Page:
The Council House
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Wren Sant is an artist currently studying Foundation BTEC Art and Design at Walsall College, and most of her recent art is inspired by Russian Constructivism and Bauhaus. She is enjoying the use of bold primary colours, line work, typography, and geometrical shapes in her art. She especially appreciates taking the abstract components and combining them with collage to produce multi-layered pieces. Currently she is experimenting, taking her collage art and turning them into lino prints, creating unique and bold pieces of art. She also advocates disability and mental health awareness in her art. For example, some of her current work focuses on hidden disabilities and ableism in our society. She aspires to pursue a career in graphic design as she enjoys eye-catching art and branding.
The foundation stone for the new building was laid by Prince Christian of Schleswig-Holstein on 29 May 1902. The building, which was designed by James Glen Sivewright Gibson in the Baroque style, was built at a cost of £98,400 (equivalent to £10.8 million nowadays and was completed in 1905. It was built adjoining Walsall Town Hall which had been commissioned a few years earlier as a public assembly hall. The main entrance to the council house was designed with a round head and Ionic order columns; the ground floor was styled with round-headed windows and projecting keystones while the bays on the first and second floors were separated by large Composite order columns. A large tower was erected at the east end of the building with open balconies on each side and a roof lantern above. The carvings on the exterior of the council house, including the seated female figure of Justice above the entrance, were designed by Henry Charles Fehr.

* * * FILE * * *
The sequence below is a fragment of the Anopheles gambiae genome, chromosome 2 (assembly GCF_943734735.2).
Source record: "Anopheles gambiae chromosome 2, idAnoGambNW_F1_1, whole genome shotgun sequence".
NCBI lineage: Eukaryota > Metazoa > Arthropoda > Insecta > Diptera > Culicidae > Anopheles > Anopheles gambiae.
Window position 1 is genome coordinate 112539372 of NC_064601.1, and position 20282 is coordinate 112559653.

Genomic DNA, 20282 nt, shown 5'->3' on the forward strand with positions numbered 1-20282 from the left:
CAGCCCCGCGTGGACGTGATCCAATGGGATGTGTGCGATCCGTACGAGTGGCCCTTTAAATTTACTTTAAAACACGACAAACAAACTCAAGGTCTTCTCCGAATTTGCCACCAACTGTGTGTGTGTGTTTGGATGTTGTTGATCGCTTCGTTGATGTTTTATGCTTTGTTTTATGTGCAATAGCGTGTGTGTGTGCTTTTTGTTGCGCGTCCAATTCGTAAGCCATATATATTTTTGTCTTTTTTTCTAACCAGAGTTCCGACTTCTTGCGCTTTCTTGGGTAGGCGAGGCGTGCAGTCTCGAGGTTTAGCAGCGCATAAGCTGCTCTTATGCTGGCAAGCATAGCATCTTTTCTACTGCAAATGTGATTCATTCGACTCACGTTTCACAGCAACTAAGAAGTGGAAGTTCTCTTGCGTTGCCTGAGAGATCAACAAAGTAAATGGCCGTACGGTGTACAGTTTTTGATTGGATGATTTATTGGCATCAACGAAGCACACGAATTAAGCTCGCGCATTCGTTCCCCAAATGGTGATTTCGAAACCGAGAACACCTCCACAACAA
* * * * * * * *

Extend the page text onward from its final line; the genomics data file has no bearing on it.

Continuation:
The council chamber inside the building was fitted out with fine neoclassical plasterwork as well as Ionic order columns and pilasters. A wooden board listing all the town mayors who have served since 1377 was erected on the wall of the council chamber ante-room. The council house served as the headquarters of the county borough of Walsall and, following the implementation of the Local Government Act 1972, continued to serve as the local seat of government of the enlarged Walsall Metropolitan Borough Council. Queen Elizabeth II, accompanied by the Duke of Edinburgh, visited the council house as part of her silver jubilee celebrations and signed the visitors' book on 27 July 1977.